REDUNDANCY SCORING DURING MATERNITY LEAVE
In Eversheds Legal Services Ltd v De Belin UKEAT/0352/10, the EAT has upheld a decision that a law firm discriminated against a male lawyer on the ground of his sex when it inflated the redundancy selection score of a female colleague who was on maternity leave. It was decided that pregnant employees and those on maternity leave should only be treated more favourably than male colleagues to the extent that this is reasonably necessary to remove the disadvantages occasioned by their condition.
Mr De Belin and a female colleague were put in a pool for redundancy and scored against five criteria. One of the criteria was based on the time between a lawyer completing a piece of work and receiving fees from the client for that work (known as “lock-up”). The relevant reference period considered by Eversheds was the previous 12 months however, during this period the female employee had been on maternity leave. In the circumstances, she was given the highest possible score whereas Mr De Belin was given the lowest possible score based on a relatively bad lock-up performance. Once all criteria had been scored, the female employee scored a total of 0.5 points more than Mr De Belin and Mr De Belin was therefore selected for redundancy.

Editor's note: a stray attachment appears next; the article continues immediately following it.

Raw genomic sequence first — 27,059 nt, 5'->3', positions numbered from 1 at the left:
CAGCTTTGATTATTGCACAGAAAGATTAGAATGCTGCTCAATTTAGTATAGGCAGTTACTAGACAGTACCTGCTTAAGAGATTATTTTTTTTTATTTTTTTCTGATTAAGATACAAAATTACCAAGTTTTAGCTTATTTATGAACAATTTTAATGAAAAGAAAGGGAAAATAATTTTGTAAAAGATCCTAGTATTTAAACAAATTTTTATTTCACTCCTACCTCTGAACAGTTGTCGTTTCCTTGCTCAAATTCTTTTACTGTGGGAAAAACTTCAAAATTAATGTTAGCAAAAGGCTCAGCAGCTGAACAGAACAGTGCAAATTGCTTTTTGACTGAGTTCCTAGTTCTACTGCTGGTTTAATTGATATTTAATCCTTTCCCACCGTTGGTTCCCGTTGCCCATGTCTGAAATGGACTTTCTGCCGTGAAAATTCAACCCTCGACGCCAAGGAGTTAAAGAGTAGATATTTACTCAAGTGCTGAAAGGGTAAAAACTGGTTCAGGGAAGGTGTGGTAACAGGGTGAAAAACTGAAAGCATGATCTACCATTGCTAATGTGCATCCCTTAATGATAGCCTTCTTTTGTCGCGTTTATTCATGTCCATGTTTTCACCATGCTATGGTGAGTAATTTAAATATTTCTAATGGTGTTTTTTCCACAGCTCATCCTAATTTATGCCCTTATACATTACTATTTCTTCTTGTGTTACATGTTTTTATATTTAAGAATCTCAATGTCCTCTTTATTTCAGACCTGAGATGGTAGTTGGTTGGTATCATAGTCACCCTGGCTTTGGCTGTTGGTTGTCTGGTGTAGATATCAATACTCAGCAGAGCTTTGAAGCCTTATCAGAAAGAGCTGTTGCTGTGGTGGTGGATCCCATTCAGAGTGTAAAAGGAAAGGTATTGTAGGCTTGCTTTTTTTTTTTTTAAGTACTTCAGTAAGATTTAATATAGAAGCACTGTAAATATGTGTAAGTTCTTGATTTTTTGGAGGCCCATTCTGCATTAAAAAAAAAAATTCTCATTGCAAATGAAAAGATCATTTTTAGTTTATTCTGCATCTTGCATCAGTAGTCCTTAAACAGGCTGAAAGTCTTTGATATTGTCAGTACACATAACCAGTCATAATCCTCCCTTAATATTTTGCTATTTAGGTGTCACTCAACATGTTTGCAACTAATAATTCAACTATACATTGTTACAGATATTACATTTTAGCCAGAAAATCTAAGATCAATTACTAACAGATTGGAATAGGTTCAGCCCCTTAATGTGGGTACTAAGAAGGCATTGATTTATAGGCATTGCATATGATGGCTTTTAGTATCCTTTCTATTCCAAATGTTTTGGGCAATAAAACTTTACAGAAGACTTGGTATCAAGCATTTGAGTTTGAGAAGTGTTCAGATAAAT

The EAT, upholding the Tribunal’s decision held that, although pregnant employees and those on maternity leave should sometimes be treated more favourably than their colleagues, this is only the case to the extent that it is reasonably necessary to compensate them for the disadvantages occasioned by their condition. The employer’s decision to award the female employee a notional maximum score in respect of one of the selection criteria, while leaving Mr De Belin with his actual score, was not a proportionate means of removing the woman’s disadvantage.
An alternative, less discriminatory way of removing the female employee’s maternity-related disadvantage would have been to measure the lock-up of both individuals as at the last date on which the female employee was present at work.
This decision highlights to employers that they should not automatically give employees on maternity leave preferential treatment as the “safe option”. Instead, the potential ways of mitigating the disadvantage of maternity absence should be assessed and the most appropriate option chosen.
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